THT 10 YEARS AGO: Govt rolls back petro price hike

Kathmandu, January 23, 2008

The government today rolled back the petroleum products’ price hike in the face of nationwide protests.

Prime Minister Girija Prasad Koirala intervened in the matter at an emergency meeting of senior ministers held at his official residence at Baluwatar this afternoon. He asked the line ministries to review the decision to hike prices of diesel, kerosene and cooking gas. After the meeting, Shyam Sundar Gupta, minister for industry, commerce and supplies, directed the Nepal Oil Corporation (NOC) to reverse its decision on price hike.

Senior ministers, including Gupta, Finance Minister Dr Ram Sharan Mahat and Communications Minister Krishna Bahadur Mahara, were present in the meeting.

On Monday evening, the NOC had raised the prices of diesel, kerosene and cooking gas. The corporation had said it was done to bail out NOC from heavy losses incurred due to a huge price disparity.

During the meeting, finance minister Dr Mahat insisted that the price hike decision should not be reversed, considering the staggering losses incurred by NOC and the eventual fuel shortage faced by the country. But the other ministers argued for a rollback as the nationwide protests against the hike could even affect the CA polls.

Issuing a press statement this evening, NOC confirmed the price hike withdrawal. Now on, kerosene will cost Rs 51 a litre, diesel Rs 56.25 per litre and cooking gas will cost Rs 1,100 per cylinder.

Asteroid to zoom past Earth next week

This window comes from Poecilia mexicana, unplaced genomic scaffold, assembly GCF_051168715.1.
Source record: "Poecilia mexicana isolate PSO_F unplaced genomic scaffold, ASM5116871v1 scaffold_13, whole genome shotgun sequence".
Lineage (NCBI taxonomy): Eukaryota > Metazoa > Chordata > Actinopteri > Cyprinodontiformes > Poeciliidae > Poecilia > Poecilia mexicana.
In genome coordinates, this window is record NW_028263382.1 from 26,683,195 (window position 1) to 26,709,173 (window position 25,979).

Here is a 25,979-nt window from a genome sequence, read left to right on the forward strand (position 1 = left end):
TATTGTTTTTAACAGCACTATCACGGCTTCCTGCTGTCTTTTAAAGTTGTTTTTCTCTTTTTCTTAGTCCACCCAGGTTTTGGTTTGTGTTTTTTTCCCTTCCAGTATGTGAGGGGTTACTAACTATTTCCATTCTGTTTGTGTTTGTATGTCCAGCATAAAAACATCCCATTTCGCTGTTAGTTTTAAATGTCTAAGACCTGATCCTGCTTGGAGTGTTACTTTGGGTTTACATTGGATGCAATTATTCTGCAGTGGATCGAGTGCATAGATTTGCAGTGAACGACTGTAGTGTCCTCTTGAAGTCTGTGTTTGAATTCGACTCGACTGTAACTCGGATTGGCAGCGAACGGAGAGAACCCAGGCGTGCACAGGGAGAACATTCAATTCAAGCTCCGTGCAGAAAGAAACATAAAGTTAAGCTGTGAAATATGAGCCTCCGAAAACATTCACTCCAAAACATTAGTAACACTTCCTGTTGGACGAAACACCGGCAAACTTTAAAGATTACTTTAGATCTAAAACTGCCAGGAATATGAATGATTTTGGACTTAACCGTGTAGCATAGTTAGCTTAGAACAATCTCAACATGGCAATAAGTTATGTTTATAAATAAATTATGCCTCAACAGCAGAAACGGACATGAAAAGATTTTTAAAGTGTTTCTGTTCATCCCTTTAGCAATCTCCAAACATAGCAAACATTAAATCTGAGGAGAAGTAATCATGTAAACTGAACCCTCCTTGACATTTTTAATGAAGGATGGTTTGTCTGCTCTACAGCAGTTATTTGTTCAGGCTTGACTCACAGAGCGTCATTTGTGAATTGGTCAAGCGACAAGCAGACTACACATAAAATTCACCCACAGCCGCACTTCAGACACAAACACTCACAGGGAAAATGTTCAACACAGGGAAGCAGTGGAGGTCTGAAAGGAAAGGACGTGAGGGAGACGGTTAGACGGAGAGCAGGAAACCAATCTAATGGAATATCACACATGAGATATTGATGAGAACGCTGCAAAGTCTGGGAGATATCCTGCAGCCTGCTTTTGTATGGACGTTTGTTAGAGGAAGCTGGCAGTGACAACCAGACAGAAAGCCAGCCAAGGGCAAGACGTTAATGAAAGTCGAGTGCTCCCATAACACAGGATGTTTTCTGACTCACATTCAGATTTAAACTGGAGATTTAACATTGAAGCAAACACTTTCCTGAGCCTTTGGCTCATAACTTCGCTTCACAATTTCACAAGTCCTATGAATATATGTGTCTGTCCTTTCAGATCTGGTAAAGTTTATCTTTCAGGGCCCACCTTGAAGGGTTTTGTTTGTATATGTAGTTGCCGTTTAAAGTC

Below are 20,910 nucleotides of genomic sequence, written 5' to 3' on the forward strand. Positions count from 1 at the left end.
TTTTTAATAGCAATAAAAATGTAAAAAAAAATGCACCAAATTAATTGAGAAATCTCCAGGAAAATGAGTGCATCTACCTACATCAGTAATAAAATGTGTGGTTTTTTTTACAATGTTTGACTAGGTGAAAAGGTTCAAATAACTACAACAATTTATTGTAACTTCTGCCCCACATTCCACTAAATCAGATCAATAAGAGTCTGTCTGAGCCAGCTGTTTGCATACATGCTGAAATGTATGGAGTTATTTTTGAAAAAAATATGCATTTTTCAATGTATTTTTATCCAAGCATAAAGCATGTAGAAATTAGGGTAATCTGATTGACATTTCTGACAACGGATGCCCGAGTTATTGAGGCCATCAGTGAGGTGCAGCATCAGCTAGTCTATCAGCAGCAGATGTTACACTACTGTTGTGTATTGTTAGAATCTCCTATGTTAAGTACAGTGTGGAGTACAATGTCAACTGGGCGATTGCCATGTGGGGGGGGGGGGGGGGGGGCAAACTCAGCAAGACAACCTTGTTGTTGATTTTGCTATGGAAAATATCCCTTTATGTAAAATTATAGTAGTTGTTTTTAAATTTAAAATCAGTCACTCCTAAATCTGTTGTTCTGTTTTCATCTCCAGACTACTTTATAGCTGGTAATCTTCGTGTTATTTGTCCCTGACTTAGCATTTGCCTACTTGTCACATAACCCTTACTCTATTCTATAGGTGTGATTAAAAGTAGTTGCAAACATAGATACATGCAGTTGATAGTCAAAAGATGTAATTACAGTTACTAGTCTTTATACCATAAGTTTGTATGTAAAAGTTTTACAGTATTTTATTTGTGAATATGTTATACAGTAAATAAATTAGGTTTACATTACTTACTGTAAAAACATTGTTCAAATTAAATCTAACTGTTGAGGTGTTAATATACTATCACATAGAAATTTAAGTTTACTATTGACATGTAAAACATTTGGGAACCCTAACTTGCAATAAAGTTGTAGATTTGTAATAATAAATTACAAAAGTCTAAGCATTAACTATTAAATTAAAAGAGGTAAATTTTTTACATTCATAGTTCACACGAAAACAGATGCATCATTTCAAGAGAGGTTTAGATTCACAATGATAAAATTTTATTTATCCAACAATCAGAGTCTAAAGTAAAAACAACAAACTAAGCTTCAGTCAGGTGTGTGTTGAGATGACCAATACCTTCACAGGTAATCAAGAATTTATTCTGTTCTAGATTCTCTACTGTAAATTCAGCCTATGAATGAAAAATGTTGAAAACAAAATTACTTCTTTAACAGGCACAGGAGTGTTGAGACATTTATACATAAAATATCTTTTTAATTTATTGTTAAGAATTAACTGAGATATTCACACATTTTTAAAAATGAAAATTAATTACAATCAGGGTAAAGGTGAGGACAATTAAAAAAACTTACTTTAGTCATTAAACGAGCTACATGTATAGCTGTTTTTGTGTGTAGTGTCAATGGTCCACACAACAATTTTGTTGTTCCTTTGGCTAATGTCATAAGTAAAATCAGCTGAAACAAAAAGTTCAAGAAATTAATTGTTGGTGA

Paris, January 23, 2008 

A huge asteroid will zoom past Earth next week at such a close distance that amateur astronomers should be able to spot it, specialists said today.

Measuring between 150 and 600 metres across, asteroid 2007 TU24 would inflict devastating regional damage were it to hit Earth, but there is no risk of any collision, they said.

It will fly by on Tuesday, being around 534,000 kilometres (334,000 miles) from the Earth at its closest point at 0834 GMT, according to a Near Earth Object (NEO) database compiled by the University of Pisa in Italy. “For a brief time the asteroid will be observable in dark and clear skies with amateur telescopes of three inches (7.5 centimetres) or larger,” NASA said on its NEO site ( s/news157.html). 2007 TU24 will make the closest approach of any known potentially hazardous asteroid of this size or larger until 2027, NASA said, adding that objects of this size come close to Earth about every five years or so on average. The rock was discovered only last October under a surveillance programme run by the University of Arizona.

According to the Minor Planet Center of the Parisbased International Astronomical Union (IAU), the closest detected approach by an asteroid was on March 31, 2004 by 2004 FU162, which came within 6,500 kms of Earth.